Project description:The temporal community dynamics and persistence of different viral types in the marine environment are still mostly obscure. Polymorphism of the major capsid protein gene, g23, was used to investigate the community composition dynamics of T4-like myoviruses in a North Atlantic fjord for a period of 2 years. A total of 160 unique operational taxonomic units (OTUs) were identified by terminal restriction fragment length polymorphism (TRFLP) of the gene g23. Three major community profiles were identified (winter-spring, summer, and autumn), which resulted in a clear seasonal succession pattern. These seasonal transitions were recurrent over the 2 years and significantly correlated with progression of seawater temperature, Synechococcus abundance, and turbidity. The appearance of the autumn viral communities was concomitant with the occurrence of prominent Synechococcus blooms. As a whole, we found a highly dynamic T4-like viral community with strong seasonality and recurrence patterns. These communities were unexpectedly dominated by a group of persistently abundant viruses.
Project description:Viral production estimates show that virioplankton communities turn over rapidly in aquatic ecosystems. Thus, it is likely that the genetic identity of viral populations comprising the virioplankton also change over temporal and spatial scales, reflecting shifts in viral-host interactions. However, there are few approaches that can provide data on the genotypic identity of viral populations at low cost and with the sample throughput necessary to assess dynamic changes in the virioplankton. This study examined two of these approaches-T4-like major capsid protein (g23) gene polymorphism and randomly amplified polymorphic DNA-PCR (RAPD-PCR) fingerprinting-to ask how well each technique could track differences in virioplankton populations over time and geographic location. Seasonal changes in overall virioplankton composition were apparent from pulsed-field gel electrophoresis (PFGE) analysis. T4-like phages containing similar g23 proteins were found within both small- and large-genome populations, including populations from different geographic locations and times. The surprising occurrence of T4-like g23 within small genomic groups (23 to 64 kb) indicated that the genome size range of T4-like phages may be broader than previously believed. In contrast, RAPD-PCR fingerprinting detected high genotypic similarity within PFGE bands from the same location, time, and genome size class without the requirement for DNA sequencing. Unlike g23 polymorphism, RAPD-PCR fingerprints showed a greater temporal than geographic variation. Thus, while polymorphism in a viral signature gene, such as g23, can be a powerful tool for inferring evolutionary relationships, the degree to which this approach can capture fine-scale variability within virioplankton populations is less clear.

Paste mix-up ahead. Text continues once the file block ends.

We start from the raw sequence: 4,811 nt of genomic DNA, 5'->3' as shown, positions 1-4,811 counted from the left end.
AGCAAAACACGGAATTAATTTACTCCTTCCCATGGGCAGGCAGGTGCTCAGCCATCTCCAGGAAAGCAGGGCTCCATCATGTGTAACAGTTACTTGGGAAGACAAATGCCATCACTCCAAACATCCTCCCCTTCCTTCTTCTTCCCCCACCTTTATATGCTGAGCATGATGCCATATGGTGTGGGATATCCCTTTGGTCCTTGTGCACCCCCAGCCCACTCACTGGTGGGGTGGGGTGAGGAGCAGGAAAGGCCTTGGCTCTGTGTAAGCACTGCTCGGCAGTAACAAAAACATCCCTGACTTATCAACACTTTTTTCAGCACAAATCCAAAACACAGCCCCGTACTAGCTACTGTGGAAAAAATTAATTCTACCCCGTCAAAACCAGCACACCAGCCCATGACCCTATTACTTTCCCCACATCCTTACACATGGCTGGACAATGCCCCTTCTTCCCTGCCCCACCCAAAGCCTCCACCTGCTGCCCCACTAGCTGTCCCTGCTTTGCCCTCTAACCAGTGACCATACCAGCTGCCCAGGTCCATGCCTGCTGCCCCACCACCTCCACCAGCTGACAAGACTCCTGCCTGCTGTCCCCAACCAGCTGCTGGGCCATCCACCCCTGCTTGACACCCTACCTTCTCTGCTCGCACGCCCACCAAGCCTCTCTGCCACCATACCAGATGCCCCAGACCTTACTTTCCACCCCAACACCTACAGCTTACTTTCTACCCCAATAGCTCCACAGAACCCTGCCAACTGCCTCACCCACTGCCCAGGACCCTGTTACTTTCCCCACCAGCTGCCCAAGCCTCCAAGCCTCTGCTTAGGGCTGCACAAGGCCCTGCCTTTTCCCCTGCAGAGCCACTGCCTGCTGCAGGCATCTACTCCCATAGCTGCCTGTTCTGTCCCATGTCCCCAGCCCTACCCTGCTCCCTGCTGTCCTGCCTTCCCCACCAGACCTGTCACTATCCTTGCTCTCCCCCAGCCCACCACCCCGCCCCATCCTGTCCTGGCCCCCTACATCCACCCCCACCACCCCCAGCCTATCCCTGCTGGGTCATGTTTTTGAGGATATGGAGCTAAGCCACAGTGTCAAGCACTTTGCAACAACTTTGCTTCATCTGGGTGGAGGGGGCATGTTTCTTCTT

Project description:The Arctic marine environment experiences dramatic seasonal changes in light and nutrient availability. To investigate the influence of seasonality on Arctic marine virus communities, five research cruises to the west and north of Svalbard were conducted across one calendar year, collecting water from the surface to 1000 m in depth. We employed metabarcoding analysis of major capsid protein g23 and mcp genes in order to investigate T4-like myoviruses and large dsDNA viruses infecting prokaryotic and eukaryotic picophytoplankton, respectively. Microbial abundances were assessed using flow cytometry. Metabarcoding results demonstrated that seasonality was the key mediator shaping virus communities, whereas depth exerted a diversifying effect within seasonal virus assemblages. Viral diversity and virus-to-prokaryote ratios (VPRs) dropped sharply at the commencement of the spring bloom but increased across the season, ultimately achieving the highest levels during the winter season. These findings suggest that viral lysis may be an important process during the polar winter, when productivity is low. Furthermore, winter viral communities consisted of Operational Taxonomic Units (OTUs) distinct from those present during the spring-summer season. Our data provided a first insight into the diversity of viruses in a hitherto undescribed marine habitat characterized by extremes in light and productivity.